Meanwhile, Bard had been establishing himself as one of the best, most dominant setup men in the league as a member of the Red Sox. Bard posted an ERA of 3.65 in 49 appearances in his rookie year in 2009, striking out 11.5 per nine innings (though he did walk a concerning 4.0 per nine innings) and emerging as a force at the back end of the Boston bullpen. Bard then proceeded to have the best season of his career in 2010, as he lowered his ERA to 1.93 and looked like of the most dominant young pitchers in baseball.
In the 2010-2011 offseason, the Red Sox took a flyer and traded for Andrew Miller, hoping that he could re-acquire the form that once made him one of the best prospects in baseball. Re-united with his college teammate, the roles were completely reversed from what they once were; Bard was one of the best relievers in baseball, posting a 3.33 ERA as the Red Sox’ setup man in 2011, while Miller struggled in and out of the rotation, posting a 5.54 ERA in 17 games (12 starts).
However, 2012 was when things began to change for good. After Papelbon signed a 4 year/$50MM contract with the Philadelphia Phillies, Bard was expected to jump into the closer role for the Red Sox. However, new general manager Ben Cherington and new manager Bobby Valentine instead shifted Bard back to the rotation.
The Bard experiment did not work out nearly as well as hoped. The control issues that had plagued Bard in his last turn at starting re-surfaced and Bard posted a 6.0 BB/9 and 5.30 ERA in 10 starts before returning to the Boston bullpen that he had called home for three years. However, Bard was unable to find himself there and found himself demoted to Triple-A Pawtucket after 7 horrendous appearances which saw him post a 16.20 ERA and walk 7 batters in 5 innings.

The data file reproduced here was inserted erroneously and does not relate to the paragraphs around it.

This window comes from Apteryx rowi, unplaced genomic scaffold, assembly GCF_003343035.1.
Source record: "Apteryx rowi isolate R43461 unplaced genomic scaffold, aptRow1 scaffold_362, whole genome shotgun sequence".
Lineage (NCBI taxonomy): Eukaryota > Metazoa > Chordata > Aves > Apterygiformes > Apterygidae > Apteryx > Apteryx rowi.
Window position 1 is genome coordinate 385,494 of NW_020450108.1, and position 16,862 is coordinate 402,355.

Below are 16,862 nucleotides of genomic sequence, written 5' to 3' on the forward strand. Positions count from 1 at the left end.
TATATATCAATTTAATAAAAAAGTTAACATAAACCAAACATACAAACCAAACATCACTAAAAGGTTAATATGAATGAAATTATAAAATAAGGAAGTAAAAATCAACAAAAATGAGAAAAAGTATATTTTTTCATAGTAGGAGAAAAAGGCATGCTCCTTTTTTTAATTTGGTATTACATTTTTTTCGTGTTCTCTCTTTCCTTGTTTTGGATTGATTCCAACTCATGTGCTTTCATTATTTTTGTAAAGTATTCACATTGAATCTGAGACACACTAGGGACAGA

As Bard’s career began to turn for the worse, however, Miller’s began to turn for the better. In one of the few bright ideas of the disastrous 2012 season, Valentine moved Miller to the bullpen, where he had some success for the Red Sox. In 53 games (40.1 innings), he posted a 3.35 ERA with a 11.4 K/9 and 4.5 BB/9, filling the void left by Bard as a dominant, effectively-wild reliever that could be counted on for a big strikeout.
Bard’s career continued to go down the drain in the 2013 season, as he hardly even appeared in the majors and couldn’t find the strike zone at any level of the minor leagues. Meanwhile, Miller’s career was re-surfacing as he posted a 2.64 ERA to go with an incredible 14.1 K/9 rate in 37 appearances (30.2 innings pitched) before a season-ending foot injury.
Now, Bard is completely out of the Red Sox organization and currently is a member of the Texas Rangers organization but is yet to throw a pitch at any level of the minor leagues in 2014. On the other hand, Miller is in the midst of the best season of his career, as he is currently the owner of a 1.69 ERA and 12.9 K/9 along with by far the lowest walk rate of his career as Miller is only walking 2.3 per nine innings.
It’s hard to say what went wrong with Bard. At the same time, it’s hard to say what went right with Miller. It’s a shame that the Red Sox never were able to solve Bard’s issues as a bullpen featuring Bard and Miller in top form would be an intimidating sight without doubt. However, it’s still an interesting story between the two pitchers: the two highly-touted power arms out of North Carolina, with each pitcher seemingly experiencing success while the other experiences failure. You never know in baseball; perhaps Bard will figure himself out and the Red Sox will get a chance at that dream bullpen, but with the fallible nature of pitching prospects, maybe we’re lucky that even one pitcher worked out in the long run.